We've heard all these things about animals and their behaviors and we've all believed them. In fact, many of these animal myths have been around for so long that people even get angry when you debunk them. However, these things are not facts and they have only anecdotal evidence (as in, you heard a story from a friend, who had a cousin, who knew a guy...) to back them up, not scientific data. These are 10 of the myths about animals that many people still believe, but which science tells us are just not true.Are these untrue animal myths really true? That's up to you to decide but have fun taking a peek at these untrue myths about animals and their explanations.
The myth: Baby birds will be rejected by their moms if they come into contact with humans.
The truth: While it's probably for the best is commonly believed, this fact simply isn't true. This myth is rooted in the misconception that mother birds won't recognize the scene of their babies if they're picked up by humans, but in reality birds have a very bad sense of smell and don't notice the difference. Baby birds are often found alone because they're learning to fly. This myth is probably a result of well-meaning adults who didn't want children picking up baby birds and potentially injuring them. So, seriously, leave it be.
The myth: When birds eat wedding rice, their bellies explode.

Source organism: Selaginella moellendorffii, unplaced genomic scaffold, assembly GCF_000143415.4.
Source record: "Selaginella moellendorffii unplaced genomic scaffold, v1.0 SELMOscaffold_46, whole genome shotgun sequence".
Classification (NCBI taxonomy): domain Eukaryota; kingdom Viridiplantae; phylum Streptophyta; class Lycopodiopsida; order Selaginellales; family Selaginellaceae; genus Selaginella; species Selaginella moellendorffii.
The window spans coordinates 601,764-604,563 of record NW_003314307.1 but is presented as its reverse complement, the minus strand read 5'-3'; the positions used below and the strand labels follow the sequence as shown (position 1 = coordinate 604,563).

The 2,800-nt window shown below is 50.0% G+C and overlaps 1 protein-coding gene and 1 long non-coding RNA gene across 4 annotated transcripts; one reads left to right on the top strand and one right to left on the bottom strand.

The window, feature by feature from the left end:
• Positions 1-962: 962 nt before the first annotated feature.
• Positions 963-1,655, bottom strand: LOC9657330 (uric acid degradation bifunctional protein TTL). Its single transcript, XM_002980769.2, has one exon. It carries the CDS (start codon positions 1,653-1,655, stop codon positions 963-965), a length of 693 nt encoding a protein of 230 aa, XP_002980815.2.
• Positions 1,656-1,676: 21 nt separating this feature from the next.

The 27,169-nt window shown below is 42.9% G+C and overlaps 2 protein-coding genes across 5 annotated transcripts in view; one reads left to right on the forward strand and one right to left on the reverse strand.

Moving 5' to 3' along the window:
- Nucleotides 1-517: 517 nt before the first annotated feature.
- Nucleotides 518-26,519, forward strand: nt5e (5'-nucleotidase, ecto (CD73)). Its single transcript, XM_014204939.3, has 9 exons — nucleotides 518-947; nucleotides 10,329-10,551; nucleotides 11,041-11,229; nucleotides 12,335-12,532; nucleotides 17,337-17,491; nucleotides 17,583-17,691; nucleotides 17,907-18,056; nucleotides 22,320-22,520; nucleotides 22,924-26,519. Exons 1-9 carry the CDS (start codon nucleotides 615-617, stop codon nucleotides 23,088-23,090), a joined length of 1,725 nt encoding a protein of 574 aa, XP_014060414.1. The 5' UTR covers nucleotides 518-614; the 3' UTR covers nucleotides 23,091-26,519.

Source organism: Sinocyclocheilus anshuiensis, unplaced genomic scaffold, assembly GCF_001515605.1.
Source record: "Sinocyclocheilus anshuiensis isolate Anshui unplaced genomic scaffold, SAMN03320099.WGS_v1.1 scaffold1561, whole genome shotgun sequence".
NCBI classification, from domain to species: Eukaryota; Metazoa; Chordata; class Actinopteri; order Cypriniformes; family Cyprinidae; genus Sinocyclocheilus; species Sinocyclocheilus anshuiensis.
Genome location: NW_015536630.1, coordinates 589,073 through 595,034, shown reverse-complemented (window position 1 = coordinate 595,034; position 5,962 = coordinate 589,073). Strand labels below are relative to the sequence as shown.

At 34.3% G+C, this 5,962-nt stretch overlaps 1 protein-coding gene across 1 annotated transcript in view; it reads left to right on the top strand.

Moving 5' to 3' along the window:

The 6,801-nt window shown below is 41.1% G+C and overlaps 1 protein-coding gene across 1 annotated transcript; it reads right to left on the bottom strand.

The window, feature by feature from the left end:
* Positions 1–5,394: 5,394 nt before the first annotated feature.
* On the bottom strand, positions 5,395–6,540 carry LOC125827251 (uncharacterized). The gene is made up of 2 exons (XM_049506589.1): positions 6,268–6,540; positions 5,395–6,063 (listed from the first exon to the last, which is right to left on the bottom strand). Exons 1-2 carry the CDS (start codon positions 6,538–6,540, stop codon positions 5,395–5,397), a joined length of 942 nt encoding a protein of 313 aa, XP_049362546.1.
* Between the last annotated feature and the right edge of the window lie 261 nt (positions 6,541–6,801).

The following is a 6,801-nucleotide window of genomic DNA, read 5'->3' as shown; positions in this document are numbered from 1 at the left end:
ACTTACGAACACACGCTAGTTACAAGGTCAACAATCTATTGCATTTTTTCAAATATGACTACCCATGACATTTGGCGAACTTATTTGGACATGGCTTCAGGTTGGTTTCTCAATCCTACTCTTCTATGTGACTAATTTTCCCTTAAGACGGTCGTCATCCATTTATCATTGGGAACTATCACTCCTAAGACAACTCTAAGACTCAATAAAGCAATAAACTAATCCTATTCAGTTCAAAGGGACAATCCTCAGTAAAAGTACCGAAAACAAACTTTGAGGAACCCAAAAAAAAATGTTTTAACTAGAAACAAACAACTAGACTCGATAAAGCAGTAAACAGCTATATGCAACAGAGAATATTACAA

The truth: Who knows where this misconception came from, but it's definitely not true. Wedding rice typically is dehydrated rice, different from wild grains. Despite being a tradition that spans back to ancient Egypt, modern-day wedding planners have opted to use bubbles instead of rice for fear it's killing the poor little church birdies when it expands in their stomachs. But the truth is the rice doesn't expand enough to hurt the birds even a little bit. A research done at the University of Kentucky in 2002 showed regular bird seed expands in a stomach more than the rice does. So, really, wedding rice doesn't even constitute as a full meal for church birds.
The myth: Bats are completely blind.
The truth: All bats can see to some extent - that's why they have eyes. No, but really. Bats can actually see really well, because they use both their eyesight and their "sonar" sight. Most bats employ echolocation (which is like a kind of sonar) allowing them to "see" in greater detail than any human ever could. How else do you think these little guys can locate the tiniest flying gnat in near-darkness?
The myth: Pit bulls are vicious killer dogs.
The truth: Any dog is capable of attacking a human, and while the pit bull is no exception, the breed itself isn't more violent because of its DNA. It's kind of easy to pick on this dog because it is commonly bred to fight, but many breeds of dog were trained to kill things and they don't get banned from parks or buildings simply because of their breed. German shepherds, rottweilers, dobermans, and chows are all bred from a line of "aggressors." Pit bulls are only aggressive when they've been trained to be that way.